The effects of the recession will continue to drag down city budgets beyond 2010, according to a survey by the Washington-based National League of Cities (NLC). The situation reflects the typical 18-month time lag seen in the effects that economic shifts have on city budgets that results from the collection of tax revenues only at certain times of the year, according to NLC.

The report, "City Fiscal Conditions in 2009," found that cities face significant budget gaps this year because of a 1.3 percent decline of income tax and a 3.8 percent decrease in sales tax collections. Those taxes are typically the earliest source of city revenue to decline as job losses increase and consumer purchases decrease, according to NLC. Property taxes, which make up the bulk of city revenue nationwide, are beginning to slow, growing only 1.6 percent as real property assessments are adjusted to reflect declining housing values.

Those tax revenues are collected only at specific times during the year — or over the course of several years in the case of property tax revenue — leading to the 18-month lag behind the rest of the economy. "Cities face the burden of confronting the effects of the downturn for years after any recession ends," said Michael Pagano, a professor at the University of Illinois at Chicago and coauthor of the report. "This means that cities will be navigating the implications of the downturn for awhile longer, even if the business climate turns around immediately."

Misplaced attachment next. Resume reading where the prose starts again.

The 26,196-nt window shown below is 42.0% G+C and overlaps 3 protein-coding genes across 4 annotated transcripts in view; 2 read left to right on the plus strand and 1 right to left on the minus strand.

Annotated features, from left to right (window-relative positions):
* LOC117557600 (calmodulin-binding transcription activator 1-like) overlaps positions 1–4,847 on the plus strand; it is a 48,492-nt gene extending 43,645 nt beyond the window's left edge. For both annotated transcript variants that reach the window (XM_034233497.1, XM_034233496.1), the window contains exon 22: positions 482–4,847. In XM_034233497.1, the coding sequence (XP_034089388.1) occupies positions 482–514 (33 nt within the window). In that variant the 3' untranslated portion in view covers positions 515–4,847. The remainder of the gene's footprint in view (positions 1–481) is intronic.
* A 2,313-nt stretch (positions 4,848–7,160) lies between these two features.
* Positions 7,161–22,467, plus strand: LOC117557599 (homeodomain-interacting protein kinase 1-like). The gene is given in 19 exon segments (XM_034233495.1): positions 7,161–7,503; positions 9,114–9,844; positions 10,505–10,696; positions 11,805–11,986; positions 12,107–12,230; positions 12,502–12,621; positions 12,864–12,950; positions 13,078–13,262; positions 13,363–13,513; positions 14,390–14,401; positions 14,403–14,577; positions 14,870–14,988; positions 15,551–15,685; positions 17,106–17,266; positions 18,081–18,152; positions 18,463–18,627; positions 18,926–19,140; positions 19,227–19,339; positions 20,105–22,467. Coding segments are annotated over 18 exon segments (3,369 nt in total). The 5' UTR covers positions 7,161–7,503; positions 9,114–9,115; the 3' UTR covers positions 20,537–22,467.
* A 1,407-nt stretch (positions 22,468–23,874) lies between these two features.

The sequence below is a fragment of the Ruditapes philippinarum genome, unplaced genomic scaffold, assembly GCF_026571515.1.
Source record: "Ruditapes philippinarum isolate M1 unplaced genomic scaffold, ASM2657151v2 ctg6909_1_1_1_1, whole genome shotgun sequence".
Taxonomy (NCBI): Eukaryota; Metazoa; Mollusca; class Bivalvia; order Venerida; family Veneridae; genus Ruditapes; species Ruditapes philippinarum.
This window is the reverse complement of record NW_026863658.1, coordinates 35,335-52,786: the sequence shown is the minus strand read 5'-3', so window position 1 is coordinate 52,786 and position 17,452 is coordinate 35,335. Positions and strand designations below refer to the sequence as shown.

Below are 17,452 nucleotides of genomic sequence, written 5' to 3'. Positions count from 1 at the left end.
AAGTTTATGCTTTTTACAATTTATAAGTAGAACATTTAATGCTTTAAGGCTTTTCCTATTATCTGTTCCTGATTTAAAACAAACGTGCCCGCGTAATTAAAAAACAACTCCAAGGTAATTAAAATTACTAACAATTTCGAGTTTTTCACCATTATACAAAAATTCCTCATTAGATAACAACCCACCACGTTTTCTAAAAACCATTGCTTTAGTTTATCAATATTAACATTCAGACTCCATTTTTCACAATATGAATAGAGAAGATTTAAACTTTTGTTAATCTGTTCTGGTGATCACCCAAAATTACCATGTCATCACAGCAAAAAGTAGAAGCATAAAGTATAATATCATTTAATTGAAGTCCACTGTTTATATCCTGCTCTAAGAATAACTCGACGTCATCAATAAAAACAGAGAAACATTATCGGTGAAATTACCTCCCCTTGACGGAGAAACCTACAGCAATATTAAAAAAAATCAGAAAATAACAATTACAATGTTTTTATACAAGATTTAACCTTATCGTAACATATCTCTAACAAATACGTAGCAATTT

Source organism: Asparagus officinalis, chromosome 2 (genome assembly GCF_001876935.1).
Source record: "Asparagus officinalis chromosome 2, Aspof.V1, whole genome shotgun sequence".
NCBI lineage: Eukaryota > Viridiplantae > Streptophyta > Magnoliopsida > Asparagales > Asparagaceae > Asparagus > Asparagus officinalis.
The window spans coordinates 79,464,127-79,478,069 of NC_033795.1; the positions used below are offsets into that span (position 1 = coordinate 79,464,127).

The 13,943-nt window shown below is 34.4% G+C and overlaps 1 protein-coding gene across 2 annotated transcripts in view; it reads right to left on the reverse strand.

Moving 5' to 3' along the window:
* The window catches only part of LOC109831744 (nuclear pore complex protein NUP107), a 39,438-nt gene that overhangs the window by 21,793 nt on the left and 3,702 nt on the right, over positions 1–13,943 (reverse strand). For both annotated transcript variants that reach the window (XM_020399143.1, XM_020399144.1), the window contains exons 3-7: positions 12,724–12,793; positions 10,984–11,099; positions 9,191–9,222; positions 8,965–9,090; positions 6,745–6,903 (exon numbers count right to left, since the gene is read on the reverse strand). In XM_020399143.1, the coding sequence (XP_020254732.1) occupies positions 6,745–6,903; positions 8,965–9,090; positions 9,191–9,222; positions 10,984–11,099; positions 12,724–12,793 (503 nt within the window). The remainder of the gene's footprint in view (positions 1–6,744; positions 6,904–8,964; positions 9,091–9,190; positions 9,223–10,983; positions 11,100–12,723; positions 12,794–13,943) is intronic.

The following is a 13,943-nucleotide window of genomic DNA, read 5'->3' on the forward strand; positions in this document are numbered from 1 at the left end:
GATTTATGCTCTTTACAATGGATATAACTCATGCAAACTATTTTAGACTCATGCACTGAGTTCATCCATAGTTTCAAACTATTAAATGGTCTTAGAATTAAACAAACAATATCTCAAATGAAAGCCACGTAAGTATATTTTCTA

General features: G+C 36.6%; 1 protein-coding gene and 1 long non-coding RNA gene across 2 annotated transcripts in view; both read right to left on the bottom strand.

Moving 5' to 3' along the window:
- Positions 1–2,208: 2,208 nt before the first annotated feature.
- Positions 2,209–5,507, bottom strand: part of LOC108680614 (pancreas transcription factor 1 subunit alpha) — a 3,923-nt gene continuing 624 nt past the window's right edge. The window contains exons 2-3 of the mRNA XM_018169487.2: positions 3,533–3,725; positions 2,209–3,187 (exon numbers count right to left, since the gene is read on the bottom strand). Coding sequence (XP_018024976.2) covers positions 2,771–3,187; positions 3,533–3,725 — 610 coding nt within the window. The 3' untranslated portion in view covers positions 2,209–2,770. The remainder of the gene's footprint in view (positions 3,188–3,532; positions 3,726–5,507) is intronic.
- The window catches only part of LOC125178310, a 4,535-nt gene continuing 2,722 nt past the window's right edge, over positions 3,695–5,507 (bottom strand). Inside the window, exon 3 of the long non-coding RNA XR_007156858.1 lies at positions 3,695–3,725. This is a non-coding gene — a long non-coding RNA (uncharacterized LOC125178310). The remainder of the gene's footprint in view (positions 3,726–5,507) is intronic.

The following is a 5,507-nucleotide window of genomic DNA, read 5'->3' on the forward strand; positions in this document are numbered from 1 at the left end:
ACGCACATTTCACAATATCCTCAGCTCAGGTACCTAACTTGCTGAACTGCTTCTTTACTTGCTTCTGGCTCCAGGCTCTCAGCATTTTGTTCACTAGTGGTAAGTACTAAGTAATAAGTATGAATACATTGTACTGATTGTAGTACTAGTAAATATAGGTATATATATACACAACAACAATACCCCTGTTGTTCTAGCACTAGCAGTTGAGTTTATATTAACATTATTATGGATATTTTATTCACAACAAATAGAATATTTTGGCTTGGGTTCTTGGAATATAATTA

Nine in 10 city finance officers surveyed for the report expect their cities to have difficulty meeting their financial needs this year, and 89 percent expect the situation will remain the same in 2010. Many cities are raising fees for city services and increasing taxes to raise money to meet the crisis. "Cities will be seeing difficult conditions for some time," said Chris Hoene, co-author and NLC's director of research and innovation. "The impact of the housing market drop is really just beginning to be felt. City leaders and residents will need to work together more than ever to make decisions about the future of their communities in terms of the types and levels of services cities will provide in the next few years."

View the "City Fiscal Conditions in 2009" report.

Related Stories